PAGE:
Fraud is increasing on a global scale, and at a worrying rate. Security Magazine calculated it cost $57.8B to businesses in 2018, with an alarming 45% increase due to account takeovers.
Online credit card fraud rose 76% in Australia between 2017 and 2018. The travel industry lost $21B due to fraudsters last year. And that’s before we even delve into bot attacks, account farming and friendly fraud, which now affects everyone, from the iGaming to the dating and adult industry.
A Sneak Peak into the Future – Where is Fraud Headed?
By all accounts, it’s not going to get better any time soon. The problem is compounded by the fact that fraudsters utilize increasingly sophisticated methods, and target a growing number of industries and markets, both using identity and transaction fraud.
Moreover, mCommerce complicates things. The increase in card-not-present payments puts businesses more at risk than ever, so does targeting international markets.
Identity Vs Transaction fraud
While there are crossovers between identity and transaction fraud, it is useful to understand which one is targeting your vertical.
Essentially, managing identity fraud is about controlling which customers you allow in. It is the area of focus for lending providers and financial institutions, for instance. Account takeovers are also the bane of the gambling industry.
Meanwhile, chargebacks and disputed payment fraud are crippling ecommerce retailers, who must therefore focus on transaction fraud, or filtering out bad customer before they pay.
Direct and Indirect Losses
So how do you measure the true cost of the impact of fraud? Firstly, of course, is the monetary value. It can be calculated by taking a number of factors into account, such as:
- Lost goods, services and products.
- Chargeback costs: depending on the card scheme, acquirer and processor, it can reach $50 per chargeback for retailers.
- Defaulting clients: money that lenders will never see back after it’s been borrowed.
- Wasted marketing costs: the price associated with attempting to attract new clients, who end up damaging your business rather than growing it.
- Regulatory fines: adding insult to injury, many organizations have to pay the price of allowing fraudsters in through government fines – especially in the financial sector.
And of course, you have to take into account the cost of your fraud prevention team.
But there’s more. Indirect losses might not be as easy to measure, but they are just as costly:
- Hacks and security issues put a strain on your IT team
- Support is overwhelmed by customer requests who need to reclaim their accounts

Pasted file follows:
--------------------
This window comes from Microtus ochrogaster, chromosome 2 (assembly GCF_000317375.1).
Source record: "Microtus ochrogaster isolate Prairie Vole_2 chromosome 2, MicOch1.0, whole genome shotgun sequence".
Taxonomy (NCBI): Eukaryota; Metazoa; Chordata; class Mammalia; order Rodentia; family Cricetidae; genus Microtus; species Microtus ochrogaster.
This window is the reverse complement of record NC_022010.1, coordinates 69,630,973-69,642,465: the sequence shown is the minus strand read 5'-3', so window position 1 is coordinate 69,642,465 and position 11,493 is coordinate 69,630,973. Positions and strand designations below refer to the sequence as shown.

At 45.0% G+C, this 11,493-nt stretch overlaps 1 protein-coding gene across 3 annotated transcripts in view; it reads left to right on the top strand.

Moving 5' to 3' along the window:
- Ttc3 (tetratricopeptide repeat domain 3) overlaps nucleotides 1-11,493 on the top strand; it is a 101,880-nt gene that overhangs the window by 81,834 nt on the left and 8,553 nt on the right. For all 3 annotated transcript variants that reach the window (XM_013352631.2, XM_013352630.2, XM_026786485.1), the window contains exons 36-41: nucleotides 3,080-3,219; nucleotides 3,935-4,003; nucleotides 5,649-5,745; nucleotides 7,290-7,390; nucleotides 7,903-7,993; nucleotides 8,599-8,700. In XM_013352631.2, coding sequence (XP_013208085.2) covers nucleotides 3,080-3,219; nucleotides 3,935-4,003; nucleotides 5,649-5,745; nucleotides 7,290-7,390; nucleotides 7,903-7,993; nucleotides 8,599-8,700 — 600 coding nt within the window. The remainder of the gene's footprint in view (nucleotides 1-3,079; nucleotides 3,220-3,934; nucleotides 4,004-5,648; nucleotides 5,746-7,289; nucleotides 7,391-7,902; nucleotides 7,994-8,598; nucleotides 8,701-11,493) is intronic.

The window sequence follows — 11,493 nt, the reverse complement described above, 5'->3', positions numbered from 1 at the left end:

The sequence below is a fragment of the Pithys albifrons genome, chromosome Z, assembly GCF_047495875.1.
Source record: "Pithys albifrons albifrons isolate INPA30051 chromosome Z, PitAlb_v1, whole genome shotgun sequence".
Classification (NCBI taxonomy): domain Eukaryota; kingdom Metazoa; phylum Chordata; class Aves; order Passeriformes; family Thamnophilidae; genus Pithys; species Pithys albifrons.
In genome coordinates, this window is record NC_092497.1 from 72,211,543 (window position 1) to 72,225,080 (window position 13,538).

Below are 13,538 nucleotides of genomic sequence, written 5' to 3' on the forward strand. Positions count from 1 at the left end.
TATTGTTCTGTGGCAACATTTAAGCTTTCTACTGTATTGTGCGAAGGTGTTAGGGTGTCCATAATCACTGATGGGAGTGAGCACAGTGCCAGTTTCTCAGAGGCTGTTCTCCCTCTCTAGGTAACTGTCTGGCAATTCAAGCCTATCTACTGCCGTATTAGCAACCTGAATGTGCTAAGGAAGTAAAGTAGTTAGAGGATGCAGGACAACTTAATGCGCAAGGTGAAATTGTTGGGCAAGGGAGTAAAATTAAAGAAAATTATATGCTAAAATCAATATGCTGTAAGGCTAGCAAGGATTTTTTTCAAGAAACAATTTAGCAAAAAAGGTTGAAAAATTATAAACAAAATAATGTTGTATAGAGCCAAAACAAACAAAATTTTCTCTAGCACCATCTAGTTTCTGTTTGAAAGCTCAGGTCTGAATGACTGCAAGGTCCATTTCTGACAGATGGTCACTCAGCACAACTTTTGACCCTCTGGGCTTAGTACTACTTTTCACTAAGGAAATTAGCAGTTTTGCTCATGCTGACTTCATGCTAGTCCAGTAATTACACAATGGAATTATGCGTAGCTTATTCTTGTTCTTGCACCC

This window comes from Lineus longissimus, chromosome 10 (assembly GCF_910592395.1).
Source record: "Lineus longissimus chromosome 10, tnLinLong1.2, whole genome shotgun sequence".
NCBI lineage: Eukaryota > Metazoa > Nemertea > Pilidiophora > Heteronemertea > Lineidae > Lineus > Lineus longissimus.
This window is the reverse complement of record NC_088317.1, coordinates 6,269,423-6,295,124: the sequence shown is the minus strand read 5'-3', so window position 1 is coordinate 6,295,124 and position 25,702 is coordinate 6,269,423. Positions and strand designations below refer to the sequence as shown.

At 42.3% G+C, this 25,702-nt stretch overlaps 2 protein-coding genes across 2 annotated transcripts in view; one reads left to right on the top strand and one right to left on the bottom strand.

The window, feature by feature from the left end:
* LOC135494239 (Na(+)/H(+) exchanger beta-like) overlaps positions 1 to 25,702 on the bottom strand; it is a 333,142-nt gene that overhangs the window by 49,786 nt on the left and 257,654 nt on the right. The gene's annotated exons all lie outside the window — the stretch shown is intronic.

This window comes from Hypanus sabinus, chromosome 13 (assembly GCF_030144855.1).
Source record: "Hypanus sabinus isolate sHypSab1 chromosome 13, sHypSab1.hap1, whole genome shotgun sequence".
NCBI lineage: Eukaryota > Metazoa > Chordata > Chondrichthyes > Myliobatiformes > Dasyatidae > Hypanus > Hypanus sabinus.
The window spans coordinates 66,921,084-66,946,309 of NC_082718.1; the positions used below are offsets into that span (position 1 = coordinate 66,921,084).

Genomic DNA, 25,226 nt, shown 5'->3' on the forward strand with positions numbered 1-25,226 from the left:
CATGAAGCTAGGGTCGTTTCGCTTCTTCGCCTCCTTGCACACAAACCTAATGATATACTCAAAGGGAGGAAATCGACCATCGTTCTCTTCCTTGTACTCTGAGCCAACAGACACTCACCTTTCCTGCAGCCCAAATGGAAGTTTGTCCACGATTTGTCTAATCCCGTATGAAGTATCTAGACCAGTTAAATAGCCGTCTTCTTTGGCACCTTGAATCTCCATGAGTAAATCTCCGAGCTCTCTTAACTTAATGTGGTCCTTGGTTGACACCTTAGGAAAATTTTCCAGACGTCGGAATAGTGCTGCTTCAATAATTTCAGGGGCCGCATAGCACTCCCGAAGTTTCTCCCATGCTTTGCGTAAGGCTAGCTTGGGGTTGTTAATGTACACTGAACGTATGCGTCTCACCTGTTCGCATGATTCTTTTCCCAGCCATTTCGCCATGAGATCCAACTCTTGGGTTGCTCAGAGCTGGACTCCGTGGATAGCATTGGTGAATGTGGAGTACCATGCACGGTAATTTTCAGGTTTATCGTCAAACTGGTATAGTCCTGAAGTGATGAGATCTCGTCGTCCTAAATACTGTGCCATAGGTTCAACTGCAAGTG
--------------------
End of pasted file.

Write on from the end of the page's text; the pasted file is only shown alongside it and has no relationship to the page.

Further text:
- The finance department must fight chargebacks
- Loss of reputation and brand trust
All the above may lead to a lower employee morale, which may even affect the HR department in the long term.
In fact, it is estimated that every dollar lost to fraud ends up losing the organization up to three dollars in indirect costs.
Make a simple calculation how much you lose directly
Third Party Fraud Prevention and ROI
For many organization leaders and executives, the first instinct in reducing fraud direct and indirect costs is to look internally. How can we:
- Reduce our fraud rate?
- Increase conversion?
- And solve the bottlenecks faced by our fraud prevention team?
One option is to look at third party fraud prevention tools. Of course, it adds another cost layer to your budget. There is also a risk factor when trying new solutions.
But it should essentially be easy enough to calculate your ROI and quickly see if it is worth it for your organization.
For one-time costs, you will only have to take into account:
- Tool research and feature comparison
- IT department time for consultation
- Product customization
- Integration costs
Then, there are a few recurring costs:
- Monthly fees (or percentage-based transaction, which can be harder to monitor)
- Accounting costs
- Fraud manager time to adjust the solution
- Potential conversion loss if friction is too high
As fraud prevention becomes an increasingly important part of business plans, leaders and organization executives cannot ignore the numerous tools at their disposal.
In some cases, they may have to look externally to assist their own fraud team, or outsource the whole prevention. And it may be hugely beneficial, if the tool meets the following requirements:
- Can it actually reduce my fraud and chargeback rates?
- Will it increase my conversions and ROI on marketing costs?
- Will it cut down manual review time / improve team efficiency?
- Can it be implemented fast, and without hidden costs?
- And can it scale without creating bottlenecks?
If the answer is yes to all of the above questions, we would highly recommend giving a third party prevention tool a try.